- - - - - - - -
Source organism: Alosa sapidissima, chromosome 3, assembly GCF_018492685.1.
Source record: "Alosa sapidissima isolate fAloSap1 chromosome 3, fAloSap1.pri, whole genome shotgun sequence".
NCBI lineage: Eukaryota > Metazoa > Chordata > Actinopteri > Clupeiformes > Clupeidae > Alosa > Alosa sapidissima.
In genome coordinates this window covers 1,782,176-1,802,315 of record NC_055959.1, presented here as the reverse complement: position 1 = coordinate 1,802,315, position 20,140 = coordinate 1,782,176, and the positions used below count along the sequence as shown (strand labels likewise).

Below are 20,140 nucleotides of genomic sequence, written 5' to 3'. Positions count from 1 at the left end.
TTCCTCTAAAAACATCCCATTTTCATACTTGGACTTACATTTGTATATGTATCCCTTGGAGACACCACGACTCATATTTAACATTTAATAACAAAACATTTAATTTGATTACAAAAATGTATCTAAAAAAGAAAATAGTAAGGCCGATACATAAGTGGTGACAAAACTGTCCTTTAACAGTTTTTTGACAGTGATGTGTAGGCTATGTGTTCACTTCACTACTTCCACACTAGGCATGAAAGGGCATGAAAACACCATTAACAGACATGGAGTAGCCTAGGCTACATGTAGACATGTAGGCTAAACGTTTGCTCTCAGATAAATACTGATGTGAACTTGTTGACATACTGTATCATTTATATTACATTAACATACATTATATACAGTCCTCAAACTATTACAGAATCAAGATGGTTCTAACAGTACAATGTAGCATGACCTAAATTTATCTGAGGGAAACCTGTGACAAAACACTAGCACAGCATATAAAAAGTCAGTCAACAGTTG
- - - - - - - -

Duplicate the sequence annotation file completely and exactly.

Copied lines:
Source organism: Alosa sapidissima, chromosome 3, assembly GCF_018492685.1.
Source record: "Alosa sapidissima isolate fAloSap1 chromosome 3, fAloSap1.pri, whole genome shotgun sequence".
NCBI lineage: Eukaryota > Metazoa > Chordata > Actinopteri > Clupeiformes > Clupeidae > Alosa > Alosa sapidissima.
In genome coordinates this window covers 1,782,176-1,802,315 of record NC_055959.1, presented here as the reverse complement: position 1 = coordinate 1,802,315, position 20,140 = coordinate 1,782,176, and the positions used below count along the sequence as shown (strand labels likewise).

Below are 20,140 nucleotides of genomic sequence, written 5' to 3'. Positions count from 1 at the left end.
TTCCTCTAAAAACATCCCATTTTCATACTTGGACTTACATTTGTATATGTATCCCTTGGAGACACCACGACTCATATTTAACATTTAATAACAAAACATTTAATTTGATTACAAAAATGTATCTAAAAAAGAAAATAGTAAGGCCGATACATAAGTGGTGACAAAACTGTCCTTTAACAGTTTTTTGACAGTGATGTGTAGGCTATGTGTTCACTTCACTACTTCCACACTAGGCATGAAAGGGCATGAAAACACCATTAACAGACATGGAGTAGCCTAGGCTACATGTAGACATGTAGGCTAAACGTTTGCTCTCAGATAAATACTGATGTGAACTTGTTGACATACTGTATCATTTATATTACATTAACATACATTATATACAGTCCTCAAACTATTACAGAATCAAGATGGTTCTAACAGTACAATGTAGCATGACCTAAATTTATCTGAGGGAAACCTGTGACAAAACACTAGCACAGCATATAAAAAGTCAGTCAACAGTTG